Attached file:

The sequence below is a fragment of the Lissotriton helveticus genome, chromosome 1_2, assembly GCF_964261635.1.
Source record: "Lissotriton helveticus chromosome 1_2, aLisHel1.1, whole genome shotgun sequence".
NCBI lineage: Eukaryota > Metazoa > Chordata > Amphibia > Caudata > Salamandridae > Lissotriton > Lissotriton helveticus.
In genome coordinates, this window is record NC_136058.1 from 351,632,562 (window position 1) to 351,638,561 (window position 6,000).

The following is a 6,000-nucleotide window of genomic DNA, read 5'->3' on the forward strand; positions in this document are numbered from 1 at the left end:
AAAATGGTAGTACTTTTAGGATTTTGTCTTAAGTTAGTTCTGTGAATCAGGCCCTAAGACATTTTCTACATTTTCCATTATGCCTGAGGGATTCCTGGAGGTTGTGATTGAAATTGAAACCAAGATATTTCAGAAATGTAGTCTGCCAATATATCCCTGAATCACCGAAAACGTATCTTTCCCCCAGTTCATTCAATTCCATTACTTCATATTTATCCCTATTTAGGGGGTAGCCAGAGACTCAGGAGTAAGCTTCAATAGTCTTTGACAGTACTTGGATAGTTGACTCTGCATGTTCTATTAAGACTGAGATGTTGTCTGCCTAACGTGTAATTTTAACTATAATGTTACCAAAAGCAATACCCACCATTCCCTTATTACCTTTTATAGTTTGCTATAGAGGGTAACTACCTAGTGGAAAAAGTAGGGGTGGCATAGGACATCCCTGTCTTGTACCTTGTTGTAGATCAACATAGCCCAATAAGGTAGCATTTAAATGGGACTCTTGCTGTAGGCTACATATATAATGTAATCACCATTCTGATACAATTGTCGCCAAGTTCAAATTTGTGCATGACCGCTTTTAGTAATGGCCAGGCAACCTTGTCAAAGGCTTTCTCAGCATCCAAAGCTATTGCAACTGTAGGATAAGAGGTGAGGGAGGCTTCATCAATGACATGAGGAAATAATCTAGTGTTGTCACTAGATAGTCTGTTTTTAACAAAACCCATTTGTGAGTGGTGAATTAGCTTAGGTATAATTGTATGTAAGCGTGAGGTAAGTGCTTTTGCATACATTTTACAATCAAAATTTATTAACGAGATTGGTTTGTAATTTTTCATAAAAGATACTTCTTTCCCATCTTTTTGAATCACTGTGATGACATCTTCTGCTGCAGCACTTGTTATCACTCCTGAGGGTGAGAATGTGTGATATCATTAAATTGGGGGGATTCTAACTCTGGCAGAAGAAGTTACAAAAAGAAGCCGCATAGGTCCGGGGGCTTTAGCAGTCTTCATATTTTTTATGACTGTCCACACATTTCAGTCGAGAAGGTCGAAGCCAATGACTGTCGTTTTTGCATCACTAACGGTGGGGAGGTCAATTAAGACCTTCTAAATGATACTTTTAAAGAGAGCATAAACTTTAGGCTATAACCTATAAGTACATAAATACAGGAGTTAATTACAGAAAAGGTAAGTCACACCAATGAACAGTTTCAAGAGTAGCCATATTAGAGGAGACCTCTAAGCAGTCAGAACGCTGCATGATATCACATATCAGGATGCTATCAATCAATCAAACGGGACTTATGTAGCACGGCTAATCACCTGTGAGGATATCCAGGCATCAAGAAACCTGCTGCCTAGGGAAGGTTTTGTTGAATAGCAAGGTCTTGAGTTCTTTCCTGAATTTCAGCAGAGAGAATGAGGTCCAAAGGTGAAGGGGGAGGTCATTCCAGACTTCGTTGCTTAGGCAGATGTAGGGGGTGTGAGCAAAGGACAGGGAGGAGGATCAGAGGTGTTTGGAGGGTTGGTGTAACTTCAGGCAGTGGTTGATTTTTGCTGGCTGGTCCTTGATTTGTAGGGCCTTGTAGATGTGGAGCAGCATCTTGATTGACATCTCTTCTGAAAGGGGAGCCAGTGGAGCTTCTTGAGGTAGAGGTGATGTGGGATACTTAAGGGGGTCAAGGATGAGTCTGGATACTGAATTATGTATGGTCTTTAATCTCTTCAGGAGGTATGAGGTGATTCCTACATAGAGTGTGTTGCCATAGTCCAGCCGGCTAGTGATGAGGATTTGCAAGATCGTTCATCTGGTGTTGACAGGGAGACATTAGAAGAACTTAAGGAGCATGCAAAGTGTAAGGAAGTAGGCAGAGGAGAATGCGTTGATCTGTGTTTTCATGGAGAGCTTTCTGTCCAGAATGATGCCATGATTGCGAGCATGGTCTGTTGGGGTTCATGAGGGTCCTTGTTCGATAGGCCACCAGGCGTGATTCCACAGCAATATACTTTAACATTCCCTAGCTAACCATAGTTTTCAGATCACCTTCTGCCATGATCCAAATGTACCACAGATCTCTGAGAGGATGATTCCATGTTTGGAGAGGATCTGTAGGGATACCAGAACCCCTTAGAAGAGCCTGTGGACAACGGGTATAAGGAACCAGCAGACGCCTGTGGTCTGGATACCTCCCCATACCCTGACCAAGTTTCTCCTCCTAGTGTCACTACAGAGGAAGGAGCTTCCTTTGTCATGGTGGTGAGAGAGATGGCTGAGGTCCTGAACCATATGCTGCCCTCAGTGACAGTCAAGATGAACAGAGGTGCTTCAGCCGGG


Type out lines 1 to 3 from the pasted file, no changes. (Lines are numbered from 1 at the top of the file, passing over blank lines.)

The sequence below is a fragment of the Lissotriton helveticus genome, chromosome 1_2, assembly GCF_964261635.1.
Source record: "Lissotriton helveticus chromosome 1_2, aLisHel1.1, whole genome shotgun sequence".
NCBI lineage: Eukaryota > Metazoa > Chordata > Amphibia > Caudata > Salamandridae > Lissotriton > Lissotriton helveticus.